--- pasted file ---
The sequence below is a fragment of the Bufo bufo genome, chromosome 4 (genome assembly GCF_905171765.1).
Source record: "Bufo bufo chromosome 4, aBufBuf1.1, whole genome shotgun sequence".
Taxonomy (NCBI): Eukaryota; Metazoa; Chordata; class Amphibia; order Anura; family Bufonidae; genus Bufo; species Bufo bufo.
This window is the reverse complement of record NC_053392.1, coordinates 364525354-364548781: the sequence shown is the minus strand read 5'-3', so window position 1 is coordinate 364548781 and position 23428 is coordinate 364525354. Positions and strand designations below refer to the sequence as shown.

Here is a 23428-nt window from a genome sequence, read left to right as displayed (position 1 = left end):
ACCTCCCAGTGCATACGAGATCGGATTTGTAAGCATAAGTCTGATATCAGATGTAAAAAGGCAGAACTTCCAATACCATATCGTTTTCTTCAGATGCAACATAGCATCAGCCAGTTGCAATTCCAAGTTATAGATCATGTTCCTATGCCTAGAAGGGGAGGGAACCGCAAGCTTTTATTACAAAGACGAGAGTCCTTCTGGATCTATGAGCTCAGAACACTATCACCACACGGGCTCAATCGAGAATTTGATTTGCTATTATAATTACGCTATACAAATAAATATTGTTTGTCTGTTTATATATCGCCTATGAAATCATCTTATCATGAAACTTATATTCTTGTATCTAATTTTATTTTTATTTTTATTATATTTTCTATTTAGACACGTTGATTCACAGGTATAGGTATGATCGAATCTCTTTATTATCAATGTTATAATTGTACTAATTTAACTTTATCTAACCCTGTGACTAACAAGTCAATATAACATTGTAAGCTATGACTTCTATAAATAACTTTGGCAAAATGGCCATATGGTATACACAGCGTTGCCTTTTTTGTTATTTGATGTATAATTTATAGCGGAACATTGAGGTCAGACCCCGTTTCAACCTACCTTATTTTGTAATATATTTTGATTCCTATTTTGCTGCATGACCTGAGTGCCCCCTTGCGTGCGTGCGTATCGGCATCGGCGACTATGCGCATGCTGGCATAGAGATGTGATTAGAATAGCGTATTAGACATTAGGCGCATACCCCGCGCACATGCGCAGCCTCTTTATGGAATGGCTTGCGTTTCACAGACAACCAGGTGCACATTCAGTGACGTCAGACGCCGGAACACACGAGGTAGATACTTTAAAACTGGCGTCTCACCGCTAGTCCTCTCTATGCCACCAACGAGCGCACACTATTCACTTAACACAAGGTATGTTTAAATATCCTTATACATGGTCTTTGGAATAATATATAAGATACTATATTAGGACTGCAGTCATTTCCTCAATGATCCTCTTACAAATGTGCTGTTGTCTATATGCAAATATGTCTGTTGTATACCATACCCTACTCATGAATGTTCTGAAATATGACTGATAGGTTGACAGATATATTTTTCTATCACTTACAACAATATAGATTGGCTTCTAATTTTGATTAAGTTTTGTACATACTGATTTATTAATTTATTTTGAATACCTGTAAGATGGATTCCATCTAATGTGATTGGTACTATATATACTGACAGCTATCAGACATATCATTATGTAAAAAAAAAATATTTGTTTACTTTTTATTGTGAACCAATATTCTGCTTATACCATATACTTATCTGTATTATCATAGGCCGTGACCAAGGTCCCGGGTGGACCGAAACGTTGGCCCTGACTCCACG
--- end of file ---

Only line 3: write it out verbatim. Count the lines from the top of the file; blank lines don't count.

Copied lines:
Taxonomy (NCBI): Eukaryota; Metazoa; Chordata; class Amphibia; order Anura; family Bufonidae; genus Bufo; species Bufo bufo.